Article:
Archive for the 'Propagating' Category


Radish Seedlings Emerging

It seems like a long time since my coldframe has seen any action but I took a look in there today and found these little fellas – some Radish that I sowed about a week ago. Radish are pretty hardy blighters and are usually one of the first things I sow. They come up quickly in most conditions and as such are perfect for kids to grow.

If you grow them undercover in a coldframe for example, not much harm can come to them. They might get munched on by the odd slug but at this time of year they certainly won’t get infested with flea beetle and I find that my first harvest of Radish is normally nigh on perfect (she says, trying not to tempt fate this year!)

This particular variety are French Breakfast, but I quite fancy having a go at some purple ones like this Purple Plum variety.

Anyone got any recommendations on variety or growing tips?


Started Sowing

I started sowing today. I sowed a row of Radish, some Carrots (Early Nantes) and some Oakleaf Lettuce in the coldframe. I also sowed some Broadbeans (Bunyards Exhibition) in terracotta pots and put them into the coldframe to germinate. Later on I’ll transplant them into the ground.

It feels good to get some plants on the go. Spring is tantalizingly close now and on sunny days it almost feels like it’s here already. But I’m being on the cautious side and focusing all my efforts on the coldframe right now. After all it is still February!


When to Plant Out Tomatoes

I learned something today. I always thought that as soon as you had hardened your Tomatoes off then they should go straight in the ground – assuming there’s no risk of frost, that is. But apparently there is another factor at work, that of overnight temperature.

Apparently, you’re looking for a consistent temperature of not less than 55F (12C) at night. If the temperature is lower than this then the plants may not set fruit and it might actually set the whole plant back.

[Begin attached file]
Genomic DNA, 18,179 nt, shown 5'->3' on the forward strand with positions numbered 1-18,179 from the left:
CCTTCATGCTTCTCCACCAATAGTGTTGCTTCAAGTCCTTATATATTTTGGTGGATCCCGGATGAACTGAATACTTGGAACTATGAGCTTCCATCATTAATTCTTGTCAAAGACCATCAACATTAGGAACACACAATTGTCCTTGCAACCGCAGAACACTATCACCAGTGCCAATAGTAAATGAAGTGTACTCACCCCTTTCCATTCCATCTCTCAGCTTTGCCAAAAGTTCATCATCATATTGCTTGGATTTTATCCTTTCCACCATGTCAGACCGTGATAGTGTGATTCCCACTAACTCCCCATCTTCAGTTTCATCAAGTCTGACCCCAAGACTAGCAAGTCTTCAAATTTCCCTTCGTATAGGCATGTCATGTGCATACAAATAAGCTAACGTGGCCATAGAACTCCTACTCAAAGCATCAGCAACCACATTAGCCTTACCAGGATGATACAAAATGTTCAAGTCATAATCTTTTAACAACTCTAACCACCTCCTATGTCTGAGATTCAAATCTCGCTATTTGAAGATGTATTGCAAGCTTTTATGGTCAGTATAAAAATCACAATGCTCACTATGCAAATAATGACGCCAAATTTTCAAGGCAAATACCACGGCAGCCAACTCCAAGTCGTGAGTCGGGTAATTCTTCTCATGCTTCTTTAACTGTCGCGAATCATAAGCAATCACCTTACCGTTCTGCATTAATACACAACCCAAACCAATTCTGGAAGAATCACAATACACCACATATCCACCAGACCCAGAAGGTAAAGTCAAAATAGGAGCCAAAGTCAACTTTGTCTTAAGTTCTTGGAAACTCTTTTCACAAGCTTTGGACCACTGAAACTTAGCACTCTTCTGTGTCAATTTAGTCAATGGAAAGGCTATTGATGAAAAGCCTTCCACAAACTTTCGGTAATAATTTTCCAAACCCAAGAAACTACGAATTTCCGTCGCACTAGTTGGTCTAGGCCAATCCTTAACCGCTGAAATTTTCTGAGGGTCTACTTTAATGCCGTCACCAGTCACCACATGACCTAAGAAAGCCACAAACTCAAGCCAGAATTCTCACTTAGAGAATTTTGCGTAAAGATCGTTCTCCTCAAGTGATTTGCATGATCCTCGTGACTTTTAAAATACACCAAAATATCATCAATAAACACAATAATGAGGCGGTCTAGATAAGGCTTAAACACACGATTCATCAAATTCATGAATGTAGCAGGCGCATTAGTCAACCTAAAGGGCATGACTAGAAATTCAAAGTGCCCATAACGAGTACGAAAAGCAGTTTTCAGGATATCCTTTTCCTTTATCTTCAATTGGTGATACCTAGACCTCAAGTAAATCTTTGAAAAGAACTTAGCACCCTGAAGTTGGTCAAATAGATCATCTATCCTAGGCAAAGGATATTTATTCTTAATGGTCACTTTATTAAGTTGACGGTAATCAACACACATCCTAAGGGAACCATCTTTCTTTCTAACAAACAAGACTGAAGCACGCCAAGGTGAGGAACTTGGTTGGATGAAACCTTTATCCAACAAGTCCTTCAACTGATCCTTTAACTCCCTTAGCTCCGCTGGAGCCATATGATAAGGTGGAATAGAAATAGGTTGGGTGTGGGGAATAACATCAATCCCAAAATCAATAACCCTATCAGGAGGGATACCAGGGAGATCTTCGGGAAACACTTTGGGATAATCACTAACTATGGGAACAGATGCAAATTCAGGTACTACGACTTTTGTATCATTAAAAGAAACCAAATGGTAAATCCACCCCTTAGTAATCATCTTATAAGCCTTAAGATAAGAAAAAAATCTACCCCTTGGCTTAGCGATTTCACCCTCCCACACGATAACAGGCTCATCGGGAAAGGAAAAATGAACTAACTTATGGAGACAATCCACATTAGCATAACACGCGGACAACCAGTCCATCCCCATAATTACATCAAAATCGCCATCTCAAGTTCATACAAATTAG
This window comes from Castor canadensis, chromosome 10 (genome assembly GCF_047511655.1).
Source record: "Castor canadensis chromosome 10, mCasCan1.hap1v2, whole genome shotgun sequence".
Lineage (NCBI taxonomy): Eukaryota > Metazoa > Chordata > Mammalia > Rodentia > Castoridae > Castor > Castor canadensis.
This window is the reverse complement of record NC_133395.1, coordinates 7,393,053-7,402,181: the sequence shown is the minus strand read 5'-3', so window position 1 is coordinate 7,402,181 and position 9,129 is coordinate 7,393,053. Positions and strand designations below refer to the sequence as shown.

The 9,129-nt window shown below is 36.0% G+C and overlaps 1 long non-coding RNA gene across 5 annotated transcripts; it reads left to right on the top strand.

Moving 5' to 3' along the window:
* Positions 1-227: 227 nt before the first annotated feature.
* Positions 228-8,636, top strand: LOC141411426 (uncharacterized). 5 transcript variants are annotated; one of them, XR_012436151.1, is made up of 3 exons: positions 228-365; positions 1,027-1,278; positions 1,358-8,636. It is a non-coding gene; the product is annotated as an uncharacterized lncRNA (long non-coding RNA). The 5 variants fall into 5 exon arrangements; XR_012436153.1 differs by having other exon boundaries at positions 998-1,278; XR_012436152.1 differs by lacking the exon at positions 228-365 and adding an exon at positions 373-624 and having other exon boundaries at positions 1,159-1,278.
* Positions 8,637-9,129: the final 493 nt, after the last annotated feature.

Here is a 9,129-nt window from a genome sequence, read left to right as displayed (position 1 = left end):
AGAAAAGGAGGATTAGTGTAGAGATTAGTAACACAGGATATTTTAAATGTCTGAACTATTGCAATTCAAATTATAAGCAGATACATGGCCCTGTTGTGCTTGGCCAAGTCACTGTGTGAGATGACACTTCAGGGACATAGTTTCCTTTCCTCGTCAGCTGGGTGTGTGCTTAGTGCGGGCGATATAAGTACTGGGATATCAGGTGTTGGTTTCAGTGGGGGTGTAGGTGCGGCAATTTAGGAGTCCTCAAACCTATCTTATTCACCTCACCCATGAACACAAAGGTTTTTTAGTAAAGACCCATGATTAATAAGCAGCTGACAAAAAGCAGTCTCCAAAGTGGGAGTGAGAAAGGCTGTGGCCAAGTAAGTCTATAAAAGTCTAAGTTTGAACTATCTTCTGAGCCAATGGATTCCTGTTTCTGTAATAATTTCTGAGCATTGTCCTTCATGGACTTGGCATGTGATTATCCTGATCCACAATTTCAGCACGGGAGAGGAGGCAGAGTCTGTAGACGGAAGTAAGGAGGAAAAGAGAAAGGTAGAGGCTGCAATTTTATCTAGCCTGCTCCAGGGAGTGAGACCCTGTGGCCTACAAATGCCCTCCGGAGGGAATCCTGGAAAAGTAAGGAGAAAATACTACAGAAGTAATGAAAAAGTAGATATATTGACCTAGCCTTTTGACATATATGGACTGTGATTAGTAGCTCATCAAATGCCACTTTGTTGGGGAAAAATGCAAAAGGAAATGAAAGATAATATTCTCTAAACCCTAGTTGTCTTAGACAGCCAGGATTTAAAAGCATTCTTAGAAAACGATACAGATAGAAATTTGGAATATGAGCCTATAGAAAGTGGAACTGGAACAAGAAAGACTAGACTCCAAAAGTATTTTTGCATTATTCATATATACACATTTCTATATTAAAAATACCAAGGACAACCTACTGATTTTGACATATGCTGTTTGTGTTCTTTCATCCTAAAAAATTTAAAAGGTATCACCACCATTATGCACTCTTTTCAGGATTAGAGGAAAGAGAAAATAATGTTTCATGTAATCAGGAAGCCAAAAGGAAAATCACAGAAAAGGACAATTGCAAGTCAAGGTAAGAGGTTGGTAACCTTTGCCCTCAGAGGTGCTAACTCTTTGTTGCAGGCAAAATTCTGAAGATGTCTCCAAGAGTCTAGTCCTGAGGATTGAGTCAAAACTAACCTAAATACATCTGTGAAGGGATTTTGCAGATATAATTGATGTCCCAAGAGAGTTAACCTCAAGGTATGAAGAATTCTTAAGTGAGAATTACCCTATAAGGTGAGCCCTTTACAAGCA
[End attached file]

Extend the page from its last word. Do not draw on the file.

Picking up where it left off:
I find Metcheck to be pretty good for in-depth weather reporting (in the UK at least). It seems that the temperature is still fluctuating to lows of 44F ish or even 38F here in the sunshine state of Bath. But that next week is showing a consistent night temperature over 55F.

So home-sown Tomatoes will stay tucked up under fleece for now. But next week, who knows, they might find themselves in the ground.

How are your Tomatoes doing? Any tips on other factors that affect when to plant out?

There’s nothing like a sunny day to give you a kick start in the garden. Today, was glorious and I managed to get all the jobs on my list done and checked off. The first ones to benefit were my Tomato seedlings who spent the whole day outside soaking up the rays.

The Cauliflowers that I’ve been hardening off for the last week also went in the ground.

And I took the plunge and transfered my Winter Lettuce from the coldframe to the soil. Although, I did cover them with some fleece just incase it gets chilly tonight.

Jackson followed me around the garden all day with a dustpan and brush, shouting, ‘mess!’ and attempting to sweep up after me – awww! I’ve taught him well :)

I also planted my Potatoes and sowed some Courgettes, Pumpkins, more Lettuce, Parsley, Beetroot and Sunflowers. Phew! time for a cup of tea and a sit down, I think.


Hardening Off Cauliflowers

The Winter-hardy Cauliflowers (Avalanche) that I sowed back in October in the coldframe have grown very well. And part one of the Cauliflower plan has been completed. I’m desperate for some room in the coldframe right now though so I potted some up a few weeks ago with a view to hardening them off to plant outside soon.

They’re doing well underneath this fleecy wigwam that I constructed with the help of some Figo connectors. I had the fleece off all day today since it was sunny and sort of warm. But I did see a sneaky Cabbage White butterfly flitting around which means I’ll have to check the underside of their leaves for eggs before I tuck them up tonight.

I left some in the coldframe for now in an attempt to stagger the crop. I have never managed to grow an edible Cauliflower, but I’ll keep trying. Year after year, oh yes. Any tips, apart from liming the soil, planting them firmly and protecting from butterflies?


Peas Proving Difficult